But with good old straight talking Arlo, I suppose we shouldn’t have expected anything else.

I hesitated to acknowledge it verbally with Arlo, as I wasn’t sure if bringing it up would upset him or make him remember what he was missing. But I wanted to let him know how proud we were of how he handled it, and also to keep that encouraging message fresh in his mind before the next morning. So, at bedtime we had a big cuddle and Arlo beamed all the way through our chat about how amazing he had been at not having milk.

He has been proudly and excitedly telling anyone who will listen about how he no longer has nonnos any more. And whilst this can be mega awkward for me, I am very happy that he sees it as an exciting newsworthy item, in the same way that he will tell people “T-Rex is not my favourite dinosaur any more, my new favourite dinosaur is Muttaburasaurus!”


I am thrilled that it is a happy new development for him, rather than a traumatic one.

The thing with weaning an older child, is that their memory lasts so much longer, I was worried that there could be a much greater sense of loss for him than had we weaned at 18 months or earlier.

You don’t forget things that quickly or easily at this age. I was wary that there could be a mourning process and that this phase could last for quite a while. I am also wary that the mourning part could still kick in, even though we haven’t experience it so far.

(As a side-note to this, I’m no longer granting Rory snacky feeds during the day or at nap times. He currently has one feed in the afternoon, one feed before he goes upstairs to bed, and then we are still on demand at night-time, although this has now reduced to 2 feeds on a standard night. With all these dropped feeds combined, I’m wondering whether there will be an effect on the breastfeeding amenorrhea that I am still experiencing. In fact, due to having 3 pregnancies in 2012, I only had 2 periods in that year, and nothing since that summer. So that’s gonna be a bit of a reality shock when my cycle kicks in again. My breasts have reduced a small amount in size since cutting down feeds – this is the most I’ve ever cut down in one go – which gives me hope that one day when I eventually stop breastfeeding altogether, my breasts might return to a size that I am happier with. Woohoo).

Our mornings continued in the same manner as the first, and as I am writing this post, it has been two weeks. So I think I can say that Arlo is officially weaned from breastfeeding at almost four years old.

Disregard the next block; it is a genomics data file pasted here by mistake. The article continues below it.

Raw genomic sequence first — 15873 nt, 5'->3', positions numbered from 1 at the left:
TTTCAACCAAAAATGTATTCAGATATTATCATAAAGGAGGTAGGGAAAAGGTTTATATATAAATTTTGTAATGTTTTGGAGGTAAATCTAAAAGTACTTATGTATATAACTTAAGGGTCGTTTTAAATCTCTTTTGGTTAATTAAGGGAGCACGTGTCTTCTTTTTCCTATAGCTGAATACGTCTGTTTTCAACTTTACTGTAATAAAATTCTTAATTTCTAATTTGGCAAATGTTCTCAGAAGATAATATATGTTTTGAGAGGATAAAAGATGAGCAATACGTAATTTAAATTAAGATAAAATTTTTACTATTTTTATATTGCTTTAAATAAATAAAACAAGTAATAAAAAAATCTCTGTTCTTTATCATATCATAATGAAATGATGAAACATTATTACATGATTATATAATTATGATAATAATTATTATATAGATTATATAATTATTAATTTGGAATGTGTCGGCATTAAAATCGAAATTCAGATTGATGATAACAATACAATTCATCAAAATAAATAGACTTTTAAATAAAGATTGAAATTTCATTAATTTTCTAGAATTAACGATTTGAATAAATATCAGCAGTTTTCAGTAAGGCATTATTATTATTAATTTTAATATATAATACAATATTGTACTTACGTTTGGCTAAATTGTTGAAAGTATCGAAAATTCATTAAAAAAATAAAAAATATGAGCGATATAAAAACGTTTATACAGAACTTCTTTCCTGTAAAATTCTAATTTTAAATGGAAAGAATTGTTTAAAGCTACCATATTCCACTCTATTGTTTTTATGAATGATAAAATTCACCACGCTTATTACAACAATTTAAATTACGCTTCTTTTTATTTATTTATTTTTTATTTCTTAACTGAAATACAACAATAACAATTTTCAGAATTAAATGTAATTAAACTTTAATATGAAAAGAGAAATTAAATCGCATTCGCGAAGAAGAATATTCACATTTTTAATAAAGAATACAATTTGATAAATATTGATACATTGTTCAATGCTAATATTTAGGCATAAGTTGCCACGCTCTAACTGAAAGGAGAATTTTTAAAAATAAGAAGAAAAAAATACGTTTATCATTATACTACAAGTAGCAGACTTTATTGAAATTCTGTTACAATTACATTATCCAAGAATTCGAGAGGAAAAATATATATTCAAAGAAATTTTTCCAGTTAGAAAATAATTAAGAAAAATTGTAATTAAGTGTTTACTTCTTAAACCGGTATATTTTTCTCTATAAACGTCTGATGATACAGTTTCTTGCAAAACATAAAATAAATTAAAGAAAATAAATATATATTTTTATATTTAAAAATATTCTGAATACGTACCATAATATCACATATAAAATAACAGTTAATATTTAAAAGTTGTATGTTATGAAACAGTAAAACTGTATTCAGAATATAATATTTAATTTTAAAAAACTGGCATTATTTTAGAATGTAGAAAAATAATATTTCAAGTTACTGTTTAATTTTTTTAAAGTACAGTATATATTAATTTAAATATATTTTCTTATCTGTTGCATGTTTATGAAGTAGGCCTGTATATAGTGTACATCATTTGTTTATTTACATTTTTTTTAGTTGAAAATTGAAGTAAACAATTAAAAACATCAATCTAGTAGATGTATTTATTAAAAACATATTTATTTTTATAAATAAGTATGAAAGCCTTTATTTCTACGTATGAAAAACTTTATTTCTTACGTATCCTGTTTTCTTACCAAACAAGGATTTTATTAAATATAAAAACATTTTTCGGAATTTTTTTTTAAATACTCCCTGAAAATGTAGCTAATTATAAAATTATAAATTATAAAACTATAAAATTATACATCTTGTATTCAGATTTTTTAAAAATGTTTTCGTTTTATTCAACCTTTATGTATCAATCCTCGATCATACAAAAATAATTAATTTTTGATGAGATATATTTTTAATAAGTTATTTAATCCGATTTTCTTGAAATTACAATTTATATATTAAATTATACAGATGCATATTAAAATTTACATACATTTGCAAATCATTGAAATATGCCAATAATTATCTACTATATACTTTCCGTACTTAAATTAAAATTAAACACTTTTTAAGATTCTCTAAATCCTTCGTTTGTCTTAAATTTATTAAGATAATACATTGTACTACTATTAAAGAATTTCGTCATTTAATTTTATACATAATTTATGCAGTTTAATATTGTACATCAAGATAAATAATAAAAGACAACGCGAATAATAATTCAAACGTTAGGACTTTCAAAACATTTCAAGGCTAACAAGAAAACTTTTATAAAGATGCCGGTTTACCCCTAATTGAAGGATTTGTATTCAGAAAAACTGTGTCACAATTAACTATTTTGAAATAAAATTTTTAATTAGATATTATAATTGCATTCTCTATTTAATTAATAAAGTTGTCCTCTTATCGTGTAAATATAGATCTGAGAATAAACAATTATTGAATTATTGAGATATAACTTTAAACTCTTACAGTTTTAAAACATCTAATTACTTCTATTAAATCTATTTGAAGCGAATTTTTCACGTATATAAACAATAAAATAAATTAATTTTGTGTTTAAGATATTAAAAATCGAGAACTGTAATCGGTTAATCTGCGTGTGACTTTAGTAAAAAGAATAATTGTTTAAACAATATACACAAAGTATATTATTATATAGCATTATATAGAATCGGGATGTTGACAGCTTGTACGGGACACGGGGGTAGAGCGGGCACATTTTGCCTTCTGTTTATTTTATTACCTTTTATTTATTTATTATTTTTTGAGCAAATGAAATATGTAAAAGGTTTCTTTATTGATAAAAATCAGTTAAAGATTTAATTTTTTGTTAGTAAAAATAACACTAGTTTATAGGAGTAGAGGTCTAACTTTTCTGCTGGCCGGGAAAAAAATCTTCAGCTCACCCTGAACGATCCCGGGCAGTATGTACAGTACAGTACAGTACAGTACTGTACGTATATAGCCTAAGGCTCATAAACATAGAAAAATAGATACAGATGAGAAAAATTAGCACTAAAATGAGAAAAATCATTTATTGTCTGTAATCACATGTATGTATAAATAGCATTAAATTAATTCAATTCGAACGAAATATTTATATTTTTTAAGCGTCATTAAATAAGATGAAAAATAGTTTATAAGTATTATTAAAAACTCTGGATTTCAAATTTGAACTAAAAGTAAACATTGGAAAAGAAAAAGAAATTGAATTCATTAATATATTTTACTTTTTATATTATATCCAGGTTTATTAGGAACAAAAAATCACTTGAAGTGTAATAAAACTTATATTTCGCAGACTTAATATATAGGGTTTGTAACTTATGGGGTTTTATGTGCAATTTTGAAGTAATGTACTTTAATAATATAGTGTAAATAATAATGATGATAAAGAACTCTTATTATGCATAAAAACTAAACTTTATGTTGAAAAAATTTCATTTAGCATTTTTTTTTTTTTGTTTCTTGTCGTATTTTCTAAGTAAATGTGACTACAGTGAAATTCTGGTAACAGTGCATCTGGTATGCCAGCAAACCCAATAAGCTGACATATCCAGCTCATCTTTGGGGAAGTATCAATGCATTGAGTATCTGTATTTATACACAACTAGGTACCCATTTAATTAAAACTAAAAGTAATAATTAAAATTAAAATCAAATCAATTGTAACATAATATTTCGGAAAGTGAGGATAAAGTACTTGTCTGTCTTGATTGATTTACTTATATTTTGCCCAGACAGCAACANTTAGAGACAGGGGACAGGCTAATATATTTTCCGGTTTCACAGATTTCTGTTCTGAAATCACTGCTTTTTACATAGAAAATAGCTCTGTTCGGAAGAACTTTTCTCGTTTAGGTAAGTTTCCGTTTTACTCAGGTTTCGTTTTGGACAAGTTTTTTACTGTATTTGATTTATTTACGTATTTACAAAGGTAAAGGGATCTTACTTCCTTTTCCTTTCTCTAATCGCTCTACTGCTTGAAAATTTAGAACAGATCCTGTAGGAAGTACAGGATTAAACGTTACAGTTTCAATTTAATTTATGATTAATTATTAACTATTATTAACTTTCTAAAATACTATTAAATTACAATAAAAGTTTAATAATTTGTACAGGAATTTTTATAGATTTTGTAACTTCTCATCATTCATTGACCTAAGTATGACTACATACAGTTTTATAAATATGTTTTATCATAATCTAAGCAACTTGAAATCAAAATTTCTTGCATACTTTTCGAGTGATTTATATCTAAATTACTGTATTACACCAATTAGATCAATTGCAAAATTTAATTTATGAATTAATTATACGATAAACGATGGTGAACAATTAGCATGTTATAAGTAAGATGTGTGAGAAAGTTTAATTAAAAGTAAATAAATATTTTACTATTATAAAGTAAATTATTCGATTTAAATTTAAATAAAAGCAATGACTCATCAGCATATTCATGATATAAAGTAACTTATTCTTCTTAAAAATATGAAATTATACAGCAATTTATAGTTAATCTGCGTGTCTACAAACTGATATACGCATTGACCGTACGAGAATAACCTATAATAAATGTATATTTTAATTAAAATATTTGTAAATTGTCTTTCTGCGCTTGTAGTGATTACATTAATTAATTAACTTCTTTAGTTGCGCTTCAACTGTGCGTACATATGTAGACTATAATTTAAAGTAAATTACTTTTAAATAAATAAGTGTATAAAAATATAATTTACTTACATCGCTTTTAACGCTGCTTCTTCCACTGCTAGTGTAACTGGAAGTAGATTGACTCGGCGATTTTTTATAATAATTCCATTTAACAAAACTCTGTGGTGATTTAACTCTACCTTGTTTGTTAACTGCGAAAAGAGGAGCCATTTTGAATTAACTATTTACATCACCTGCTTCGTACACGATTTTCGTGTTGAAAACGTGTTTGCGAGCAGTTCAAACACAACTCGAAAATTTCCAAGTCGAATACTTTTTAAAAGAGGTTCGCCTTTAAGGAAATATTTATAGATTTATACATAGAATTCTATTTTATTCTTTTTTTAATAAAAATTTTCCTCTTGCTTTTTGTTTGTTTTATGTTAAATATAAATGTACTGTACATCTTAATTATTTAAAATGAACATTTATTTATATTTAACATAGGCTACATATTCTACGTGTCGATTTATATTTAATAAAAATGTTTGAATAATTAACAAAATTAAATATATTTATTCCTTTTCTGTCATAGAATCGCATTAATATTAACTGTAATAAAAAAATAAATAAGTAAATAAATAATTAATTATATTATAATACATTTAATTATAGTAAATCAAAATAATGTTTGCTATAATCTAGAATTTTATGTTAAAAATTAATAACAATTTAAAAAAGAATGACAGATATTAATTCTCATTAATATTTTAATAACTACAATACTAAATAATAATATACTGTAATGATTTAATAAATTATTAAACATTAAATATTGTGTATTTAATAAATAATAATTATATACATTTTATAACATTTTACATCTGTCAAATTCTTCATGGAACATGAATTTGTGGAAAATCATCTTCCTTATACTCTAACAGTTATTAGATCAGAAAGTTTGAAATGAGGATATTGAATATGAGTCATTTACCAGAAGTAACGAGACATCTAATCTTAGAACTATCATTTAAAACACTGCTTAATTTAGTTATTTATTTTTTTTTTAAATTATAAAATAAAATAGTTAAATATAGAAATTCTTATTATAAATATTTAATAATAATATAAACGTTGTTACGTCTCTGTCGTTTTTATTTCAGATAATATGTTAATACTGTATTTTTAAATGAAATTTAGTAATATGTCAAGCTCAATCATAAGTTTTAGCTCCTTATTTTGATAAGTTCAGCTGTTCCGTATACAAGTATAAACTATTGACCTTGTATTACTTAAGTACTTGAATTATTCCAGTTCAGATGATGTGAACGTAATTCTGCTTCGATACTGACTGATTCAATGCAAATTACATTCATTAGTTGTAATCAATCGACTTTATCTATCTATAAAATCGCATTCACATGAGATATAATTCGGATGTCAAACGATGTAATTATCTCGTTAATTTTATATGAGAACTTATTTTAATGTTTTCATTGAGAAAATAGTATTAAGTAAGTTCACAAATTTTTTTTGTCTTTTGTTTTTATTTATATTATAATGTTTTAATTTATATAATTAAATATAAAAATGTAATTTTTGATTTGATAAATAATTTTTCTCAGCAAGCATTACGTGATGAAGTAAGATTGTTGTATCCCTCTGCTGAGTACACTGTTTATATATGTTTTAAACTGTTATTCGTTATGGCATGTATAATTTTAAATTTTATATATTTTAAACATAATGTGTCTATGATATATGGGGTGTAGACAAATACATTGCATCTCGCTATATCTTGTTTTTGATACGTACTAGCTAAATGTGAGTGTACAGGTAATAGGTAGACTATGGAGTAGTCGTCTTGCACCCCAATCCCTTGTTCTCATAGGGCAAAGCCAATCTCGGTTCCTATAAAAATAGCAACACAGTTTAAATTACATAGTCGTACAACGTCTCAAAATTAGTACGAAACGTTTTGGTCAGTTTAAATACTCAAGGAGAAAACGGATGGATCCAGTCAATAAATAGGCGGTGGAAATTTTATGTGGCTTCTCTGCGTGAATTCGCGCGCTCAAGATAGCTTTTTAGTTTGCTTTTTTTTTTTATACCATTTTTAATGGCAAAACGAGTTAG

It would be wrong to call it ‘self-weaning’.

If it wasn’t for the persistent hinting from me, actively putting that thought in his head, I think he would have been happy to continue having milk in the morning indefinitely. He is so focussed on routine, he’s definitely not one to casually ‘forget’ to have milk one morning.

But I had made the decision a long while ago (at around the time that I realised he was not likely to stop) that I was OK with gently pushing him in that direction. And when it came down to it, the final choice was his.

I do feel a little bit emotional when I remember that he’s not breastfeeding any more, but that’s just the usual pangs of “oh my god they are growing up so fast!!” that familiar emotional territory whenever your children reach a milestone.

In reality, weaning happened so smoothly that by day 3 I’m not sure either of us even took the time to note the absence of our long-established morning time habit.

I’m taking that as a sign that it really was the right time.






California Drawing


When Visit California emailed to tell me that they had chosen me as one of 25 bloggers in with a chance of winning a dream trip to the Golden State, it was a no-brainer that we were DEFINITELY up for getting involved with the #DreamBigAwards

Sam’s big travel plan has always been to embark on a great American road trip. (It was what he was working towards when we were surprised with Arlo). He loves all things Americana, and California is his number one place to visit, so he practically begged me to let him do all the child-wrangling for a day so that I could crack on with creating our entry.

For me, California most appeals because it’s the most familiar place that I’ve never been to before. I am really intrigued to visit all of the places that I know so well from film and television. Also, I love beaches and American food, so California is a win-win there.

And there’s no doubting that the kids would have a time to remember – California has some of the best attractions and activities for families. Sam and I are past the days of longing for chill-out holidays where we relax by a pool with books for two weeks. Nowadays, we are all about having the best possible time with our children whilst they are young and still want to hang out with us. We are all about having fun and creating lasting memories.

California would be a great big adventure for all of us.

As you might have noticed, I am rather partial to a visual blog post. But I don’t have any of my own images of California to show you.

So, how could I write a blog post explaining all the things we love about California without using impersonal stock images? How could I avoid long paragraphs and too much typed text? And, as this is a family trip, how could I involve the whole family in our entry?

Well, the result was this – ‘California Drawing‘.

(If you are reading via RSS you may have to click through to the actual blog post to see the embedded video).


This post serves as our entry into the Dream Big Awards competition with Visit California. 

If you have been to California, what was your highlight? Or if you haven’t been, where in California would you most like to visit? I’d love to hear about your ‘must-dos’.